The financial crisis has hit the Gulf's labour force at every level. But within the government there is conflict over sacked citizens.
Laid off Kuwaitis start to fight back
KUWAIT CITY // Khaled al Duwaisan was in hospital for two days when he checked his phone's inbox expecting to see supportive messages from family and friends. Instead, it was a message from his boss, and the news was not good: he had been fired. "Why didn't they talk to me, I am a human being," Mr al Duwaisan said. "There was no clear reason. They only mentioned the economic problem." Mr al Duwaisan said he had been working for the Islamic financial institution Investment Dar for a year and a half before his job was terminated this May when he took a week off to seek treatment in hospital.
He was not fired because of his medical condition, but because of the financial crisis that is sweeping the globe, and he is one of many Kuwaitis who have suffered the same fate. Some MPs say about 4,500 citizens have been made redundant as a direct result of the economic problems that started toward the end of last year. Investment Dar did not respond to questions about firing its employees by text message.
After recovering from his illness, and disappointed by the government's lack of support for his situation, Mr al Duwaisan decided to fight back. Last month, he started a group called the Gathering of Laid-Off Citizens to relay the plight of Kuwait's newly unemployed to MPs and the media. "I have 180 names. Six or seven new people call me every week, and I receive four or five e-mails [each week]," he said. "I have people from all sorts of private companies: banks, investment companies and car companies - everything in the private sector."
Mr al Duwaisan said some of the group are in serious trouble. Couples are getting divorced because the men cannot provide for their families and others who cannot afford to pay loans are getting chased - and imprisoned - by the police. "Our salaries might be around 1,500 Kuwait dinar [Dh19,000], but we have to pay around 800KD for our homes and cars. Now, I have zero to pay these," he said. "I have two children and I have lost everything. My father and mother are helping me, but some people don't have anyone who can help them. The problem is getting bigger and bigger."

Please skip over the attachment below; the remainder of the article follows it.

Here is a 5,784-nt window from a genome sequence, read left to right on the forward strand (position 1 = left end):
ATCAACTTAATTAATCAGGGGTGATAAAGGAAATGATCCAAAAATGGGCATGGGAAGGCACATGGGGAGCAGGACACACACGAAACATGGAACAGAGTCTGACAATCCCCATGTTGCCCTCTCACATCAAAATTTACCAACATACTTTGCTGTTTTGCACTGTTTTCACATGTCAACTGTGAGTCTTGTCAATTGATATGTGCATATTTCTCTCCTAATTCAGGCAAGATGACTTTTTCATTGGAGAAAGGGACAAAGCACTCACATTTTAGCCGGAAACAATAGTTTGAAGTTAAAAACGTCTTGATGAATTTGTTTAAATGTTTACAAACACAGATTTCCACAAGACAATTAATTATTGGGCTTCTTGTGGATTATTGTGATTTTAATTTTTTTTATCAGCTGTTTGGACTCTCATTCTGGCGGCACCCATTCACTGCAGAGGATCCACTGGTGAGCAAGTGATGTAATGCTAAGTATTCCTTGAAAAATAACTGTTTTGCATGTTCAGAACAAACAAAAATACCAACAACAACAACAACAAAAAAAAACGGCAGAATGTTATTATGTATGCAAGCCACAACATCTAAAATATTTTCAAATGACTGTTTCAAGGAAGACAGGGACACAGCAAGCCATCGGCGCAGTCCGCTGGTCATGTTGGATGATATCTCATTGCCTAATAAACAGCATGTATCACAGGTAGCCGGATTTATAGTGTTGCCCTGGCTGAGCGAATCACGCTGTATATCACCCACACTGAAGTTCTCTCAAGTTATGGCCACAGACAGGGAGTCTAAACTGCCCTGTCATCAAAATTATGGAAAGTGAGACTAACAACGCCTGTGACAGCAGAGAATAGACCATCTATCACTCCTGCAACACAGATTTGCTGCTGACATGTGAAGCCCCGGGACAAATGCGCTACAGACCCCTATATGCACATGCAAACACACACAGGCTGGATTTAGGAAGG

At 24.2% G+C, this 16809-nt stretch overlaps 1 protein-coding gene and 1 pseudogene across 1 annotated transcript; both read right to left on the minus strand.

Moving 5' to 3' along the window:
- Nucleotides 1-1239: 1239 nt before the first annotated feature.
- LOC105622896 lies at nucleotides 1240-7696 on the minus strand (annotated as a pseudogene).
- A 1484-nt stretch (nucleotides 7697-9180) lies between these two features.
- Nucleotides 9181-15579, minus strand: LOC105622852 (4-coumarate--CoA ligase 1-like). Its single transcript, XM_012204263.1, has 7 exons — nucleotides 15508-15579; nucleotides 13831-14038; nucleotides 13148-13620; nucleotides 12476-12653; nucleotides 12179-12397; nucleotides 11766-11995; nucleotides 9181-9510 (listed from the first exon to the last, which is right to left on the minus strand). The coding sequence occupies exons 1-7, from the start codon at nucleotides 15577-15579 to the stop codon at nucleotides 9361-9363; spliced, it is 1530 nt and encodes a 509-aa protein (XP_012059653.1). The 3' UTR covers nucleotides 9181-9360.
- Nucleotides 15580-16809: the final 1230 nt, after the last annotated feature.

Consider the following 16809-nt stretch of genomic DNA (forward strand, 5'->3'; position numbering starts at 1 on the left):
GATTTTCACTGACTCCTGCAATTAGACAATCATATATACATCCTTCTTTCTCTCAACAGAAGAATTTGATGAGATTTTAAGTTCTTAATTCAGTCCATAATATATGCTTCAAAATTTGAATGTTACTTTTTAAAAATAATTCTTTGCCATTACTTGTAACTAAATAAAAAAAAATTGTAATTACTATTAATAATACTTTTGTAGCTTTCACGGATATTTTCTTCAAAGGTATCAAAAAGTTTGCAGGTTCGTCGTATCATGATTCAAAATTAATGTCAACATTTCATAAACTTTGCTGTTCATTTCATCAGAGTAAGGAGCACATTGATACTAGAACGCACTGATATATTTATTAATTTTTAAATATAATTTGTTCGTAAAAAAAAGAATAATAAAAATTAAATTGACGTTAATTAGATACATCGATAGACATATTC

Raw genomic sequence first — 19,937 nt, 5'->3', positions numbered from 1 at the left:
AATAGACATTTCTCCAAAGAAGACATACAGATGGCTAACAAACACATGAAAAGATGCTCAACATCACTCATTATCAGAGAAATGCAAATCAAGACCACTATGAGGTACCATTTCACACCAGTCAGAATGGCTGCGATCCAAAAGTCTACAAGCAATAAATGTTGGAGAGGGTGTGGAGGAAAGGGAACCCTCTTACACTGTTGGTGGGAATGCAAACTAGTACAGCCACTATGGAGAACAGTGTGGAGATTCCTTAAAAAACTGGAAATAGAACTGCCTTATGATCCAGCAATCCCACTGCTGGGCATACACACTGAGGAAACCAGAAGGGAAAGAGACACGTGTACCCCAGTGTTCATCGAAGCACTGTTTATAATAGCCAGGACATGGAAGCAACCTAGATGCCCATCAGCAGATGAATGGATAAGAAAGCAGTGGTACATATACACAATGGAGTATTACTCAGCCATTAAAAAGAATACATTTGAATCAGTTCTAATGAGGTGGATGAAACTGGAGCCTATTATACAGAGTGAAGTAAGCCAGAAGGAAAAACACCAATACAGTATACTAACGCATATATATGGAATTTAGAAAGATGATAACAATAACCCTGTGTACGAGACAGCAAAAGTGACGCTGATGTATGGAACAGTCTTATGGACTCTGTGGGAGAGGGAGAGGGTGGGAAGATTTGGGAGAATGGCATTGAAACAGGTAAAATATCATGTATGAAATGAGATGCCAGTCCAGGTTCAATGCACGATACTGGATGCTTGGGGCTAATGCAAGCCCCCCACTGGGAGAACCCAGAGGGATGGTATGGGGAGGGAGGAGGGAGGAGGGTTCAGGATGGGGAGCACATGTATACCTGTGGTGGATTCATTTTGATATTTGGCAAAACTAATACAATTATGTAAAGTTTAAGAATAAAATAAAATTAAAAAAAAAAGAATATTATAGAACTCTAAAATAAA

In May 2008, the state news agency reported that almost 19,250 Kuwaitis, about 5.5 per cent of the workforce, were unemployed, but the financial crisis has increased layoffs throughout the Gulf Co-operation Council area. The International Labour Organisation estimates that 30,000 workers were laid off in the Gulf in the last quarter of 2008. Kuwait's MPs are trying to react by gathering enough signatures for a special session in parliament, which is in its summer recess, to discuss this issue on August 18. A local newspaper, Al Watan, reported yesterday that 27 of the assembly's 50 MPs have already signed, and they only need another six signatures before they can officially present the request.
Two weeks ago, the government also took steps to deal with the crisis. The minister of finance was put in charge of a committee with representatives from the ministry of social affairs and labour, the Public Institution for Social Security and the Manpower and Government Restructuring Programme (MGRP). The MGRP supports Kuwaitis who work in the private sector by providing them with job training and financial rewards. It gives out benefits when private sector employees get married or have children, perks that come as standard in any government job.